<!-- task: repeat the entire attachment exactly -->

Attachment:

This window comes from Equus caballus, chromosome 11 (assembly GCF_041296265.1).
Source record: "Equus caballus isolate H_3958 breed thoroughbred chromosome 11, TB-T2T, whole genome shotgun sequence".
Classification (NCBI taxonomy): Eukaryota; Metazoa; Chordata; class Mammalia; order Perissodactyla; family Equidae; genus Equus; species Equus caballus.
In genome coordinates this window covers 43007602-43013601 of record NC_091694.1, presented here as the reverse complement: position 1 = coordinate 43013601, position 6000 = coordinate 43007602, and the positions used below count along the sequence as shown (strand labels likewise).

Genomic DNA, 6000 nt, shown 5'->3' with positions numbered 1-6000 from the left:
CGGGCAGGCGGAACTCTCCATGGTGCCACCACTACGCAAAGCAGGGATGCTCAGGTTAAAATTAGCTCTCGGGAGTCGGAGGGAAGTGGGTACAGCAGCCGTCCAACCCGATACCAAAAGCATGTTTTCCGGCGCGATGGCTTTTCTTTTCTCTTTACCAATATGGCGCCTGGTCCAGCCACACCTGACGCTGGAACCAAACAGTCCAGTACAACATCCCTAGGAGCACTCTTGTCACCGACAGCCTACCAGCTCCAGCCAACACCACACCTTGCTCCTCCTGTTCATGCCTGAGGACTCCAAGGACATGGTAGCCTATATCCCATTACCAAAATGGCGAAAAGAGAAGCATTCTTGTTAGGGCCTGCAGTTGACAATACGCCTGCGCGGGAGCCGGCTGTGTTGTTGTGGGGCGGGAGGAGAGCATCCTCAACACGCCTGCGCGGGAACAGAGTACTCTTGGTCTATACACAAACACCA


This window comes from Equus caballus, chromosome 11 (assembly GCF_041296265.1).
Source record: "Equus caballus isolate H_3958 breed thoroughbred chromosome 11, TB-T2T, whole genome shotgun sequence".
Classification (NCBI taxonomy): Eukaryota; Metazoa; Chordata; class Mammalia; order Perissodactyla; family Equidae; genus Equus; species Equus caballus.
In genome coordinates this window covers 43007602-43013601 of record NC_091694.1, presented here as the reverse complement: position 1 = coordinate 43013601, position 6000 = coordinate 43007602, and the positions used below count along the sequence as shown (strand labels likewise).

Genomic DNA, 6000 nt, shown 5'->3' with positions numbered 1-6000 from the left:
CGGGCAGGCGGAACTCTCCATGGTGCCACCACTACGCAAAGCAGGGATGCTCAGGTTAAAATTAGCTCTCGGGAGTCGGAGGGAAGTGGGTACAGCAGCCGTCCAACCCGATACCAAAAGCATGTTTTCCGGCGCGATGGCTTTTCTTTTCTCTTTACCAATATGGCGCCTGGTCCAGCCACACCTGACGCTGGAACCAAACAGTCCAGTACAACATCCCTAGGAGCACTCTTGTCACCGACAGCCTACCAGCTCCAGCCAACACCACACCTTGCTCCTCCTGTTCATGCCTGAGGACTCCAAGGACATGGTAGCCTATATCCCATTACCAAAATGGCGAAAAGAGAAGCATTCTTGTTAGGGCCTGCAGTTGACAATACGCCTGCGCGGGAGCCGGCTGTGTTGTTGTGGGGCGGGAGGAGAGCATCCTCAACACGCCTGCGCGGGAACAGAGTACTCTTGGTCTATACACAAACACCA